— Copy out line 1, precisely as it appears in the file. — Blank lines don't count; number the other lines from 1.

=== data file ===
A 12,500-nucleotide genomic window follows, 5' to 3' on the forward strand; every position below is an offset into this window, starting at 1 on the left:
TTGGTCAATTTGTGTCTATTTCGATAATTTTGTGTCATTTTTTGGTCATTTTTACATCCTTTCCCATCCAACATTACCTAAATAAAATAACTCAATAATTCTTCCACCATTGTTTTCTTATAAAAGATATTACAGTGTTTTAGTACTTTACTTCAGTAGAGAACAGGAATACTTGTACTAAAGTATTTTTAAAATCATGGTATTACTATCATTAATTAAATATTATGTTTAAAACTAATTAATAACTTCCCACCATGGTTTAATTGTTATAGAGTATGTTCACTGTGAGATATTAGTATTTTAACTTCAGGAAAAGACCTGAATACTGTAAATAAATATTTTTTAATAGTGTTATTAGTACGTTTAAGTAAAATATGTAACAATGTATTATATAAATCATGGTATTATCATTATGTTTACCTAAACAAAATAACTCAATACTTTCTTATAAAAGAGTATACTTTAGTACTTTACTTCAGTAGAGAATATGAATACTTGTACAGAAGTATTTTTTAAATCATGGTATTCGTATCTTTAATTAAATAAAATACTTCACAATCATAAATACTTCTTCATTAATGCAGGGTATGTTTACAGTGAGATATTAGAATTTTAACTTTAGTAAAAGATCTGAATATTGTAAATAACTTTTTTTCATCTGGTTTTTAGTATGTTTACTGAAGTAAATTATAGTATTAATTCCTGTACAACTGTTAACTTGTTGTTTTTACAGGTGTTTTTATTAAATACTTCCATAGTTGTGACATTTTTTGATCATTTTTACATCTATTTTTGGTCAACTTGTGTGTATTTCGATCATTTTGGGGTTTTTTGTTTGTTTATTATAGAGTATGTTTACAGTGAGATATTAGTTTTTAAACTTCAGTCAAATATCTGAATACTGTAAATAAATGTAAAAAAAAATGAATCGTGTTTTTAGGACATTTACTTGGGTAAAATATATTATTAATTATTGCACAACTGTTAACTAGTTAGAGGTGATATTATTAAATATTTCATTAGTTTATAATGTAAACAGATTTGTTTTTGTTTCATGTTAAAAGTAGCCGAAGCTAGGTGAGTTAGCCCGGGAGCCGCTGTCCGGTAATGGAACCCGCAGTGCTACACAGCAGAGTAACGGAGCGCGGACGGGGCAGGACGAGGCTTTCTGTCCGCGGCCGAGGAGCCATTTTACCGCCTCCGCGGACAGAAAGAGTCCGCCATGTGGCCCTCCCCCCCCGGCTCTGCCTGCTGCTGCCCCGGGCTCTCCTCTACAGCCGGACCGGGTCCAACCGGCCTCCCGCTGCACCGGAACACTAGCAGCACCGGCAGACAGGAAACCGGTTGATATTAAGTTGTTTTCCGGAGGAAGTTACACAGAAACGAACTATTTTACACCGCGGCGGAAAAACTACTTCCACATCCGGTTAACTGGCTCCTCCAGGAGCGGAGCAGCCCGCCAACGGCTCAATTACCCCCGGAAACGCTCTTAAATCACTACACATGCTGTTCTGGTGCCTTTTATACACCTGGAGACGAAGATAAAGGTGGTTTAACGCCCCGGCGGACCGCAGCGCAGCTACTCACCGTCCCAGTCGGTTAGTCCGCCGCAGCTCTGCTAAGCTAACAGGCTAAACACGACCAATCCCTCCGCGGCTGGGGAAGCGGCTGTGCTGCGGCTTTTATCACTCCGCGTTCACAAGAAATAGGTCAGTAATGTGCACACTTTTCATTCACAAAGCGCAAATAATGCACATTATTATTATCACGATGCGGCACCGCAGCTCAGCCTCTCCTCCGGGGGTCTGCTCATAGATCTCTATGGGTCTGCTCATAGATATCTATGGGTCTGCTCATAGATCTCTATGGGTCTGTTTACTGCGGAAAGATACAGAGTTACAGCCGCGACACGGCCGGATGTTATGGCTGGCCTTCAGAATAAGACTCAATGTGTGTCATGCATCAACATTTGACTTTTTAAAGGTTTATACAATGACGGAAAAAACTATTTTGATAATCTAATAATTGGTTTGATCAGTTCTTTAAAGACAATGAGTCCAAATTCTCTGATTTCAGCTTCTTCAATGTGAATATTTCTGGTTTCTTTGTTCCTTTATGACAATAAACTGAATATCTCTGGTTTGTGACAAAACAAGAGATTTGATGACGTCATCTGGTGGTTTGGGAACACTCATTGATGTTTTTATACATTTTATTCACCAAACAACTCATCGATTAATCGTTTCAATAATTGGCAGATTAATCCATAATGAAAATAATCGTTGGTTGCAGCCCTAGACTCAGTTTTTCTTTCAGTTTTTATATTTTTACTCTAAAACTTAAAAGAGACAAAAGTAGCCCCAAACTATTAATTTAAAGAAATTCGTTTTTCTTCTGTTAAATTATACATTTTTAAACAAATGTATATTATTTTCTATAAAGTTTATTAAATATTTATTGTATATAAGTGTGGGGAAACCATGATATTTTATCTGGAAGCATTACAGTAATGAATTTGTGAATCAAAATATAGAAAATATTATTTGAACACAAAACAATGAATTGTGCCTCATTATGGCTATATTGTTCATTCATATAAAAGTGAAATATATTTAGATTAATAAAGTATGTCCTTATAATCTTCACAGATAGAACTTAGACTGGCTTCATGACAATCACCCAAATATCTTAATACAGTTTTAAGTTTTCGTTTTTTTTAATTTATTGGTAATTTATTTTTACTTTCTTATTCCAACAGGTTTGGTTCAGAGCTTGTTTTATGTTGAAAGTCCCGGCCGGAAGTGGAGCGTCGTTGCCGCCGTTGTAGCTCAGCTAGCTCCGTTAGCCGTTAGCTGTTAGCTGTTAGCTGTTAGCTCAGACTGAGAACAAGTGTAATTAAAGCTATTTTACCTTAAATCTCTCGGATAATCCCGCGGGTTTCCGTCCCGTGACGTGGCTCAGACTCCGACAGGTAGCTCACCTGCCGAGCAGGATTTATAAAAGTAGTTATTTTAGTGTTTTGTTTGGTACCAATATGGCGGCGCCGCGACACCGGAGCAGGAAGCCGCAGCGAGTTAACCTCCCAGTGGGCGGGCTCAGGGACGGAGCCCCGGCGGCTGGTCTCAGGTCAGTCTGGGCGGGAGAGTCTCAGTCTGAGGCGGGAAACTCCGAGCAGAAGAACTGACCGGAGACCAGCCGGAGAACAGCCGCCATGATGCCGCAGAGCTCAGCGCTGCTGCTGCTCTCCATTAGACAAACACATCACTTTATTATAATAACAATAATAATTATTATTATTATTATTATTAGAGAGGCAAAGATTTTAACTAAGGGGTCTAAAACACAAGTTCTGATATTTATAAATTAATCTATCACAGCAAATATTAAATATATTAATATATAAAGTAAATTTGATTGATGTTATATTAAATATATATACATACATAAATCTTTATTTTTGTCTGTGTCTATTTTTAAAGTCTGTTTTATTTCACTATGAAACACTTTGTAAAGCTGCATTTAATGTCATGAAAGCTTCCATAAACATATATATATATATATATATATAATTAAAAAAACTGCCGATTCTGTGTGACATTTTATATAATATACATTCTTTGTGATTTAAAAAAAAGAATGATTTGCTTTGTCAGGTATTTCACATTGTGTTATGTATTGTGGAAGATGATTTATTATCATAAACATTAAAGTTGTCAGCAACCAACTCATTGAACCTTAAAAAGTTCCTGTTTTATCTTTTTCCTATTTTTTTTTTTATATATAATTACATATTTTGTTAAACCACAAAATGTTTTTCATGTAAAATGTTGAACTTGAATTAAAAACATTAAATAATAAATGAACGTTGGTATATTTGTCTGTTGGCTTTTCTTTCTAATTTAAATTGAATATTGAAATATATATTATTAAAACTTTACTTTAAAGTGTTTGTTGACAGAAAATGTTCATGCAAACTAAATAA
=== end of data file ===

A 12,500-nucleotide genomic window follows, 5' to 3' on the forward strand; every position below is an offset into this window, starting at 1 on the left: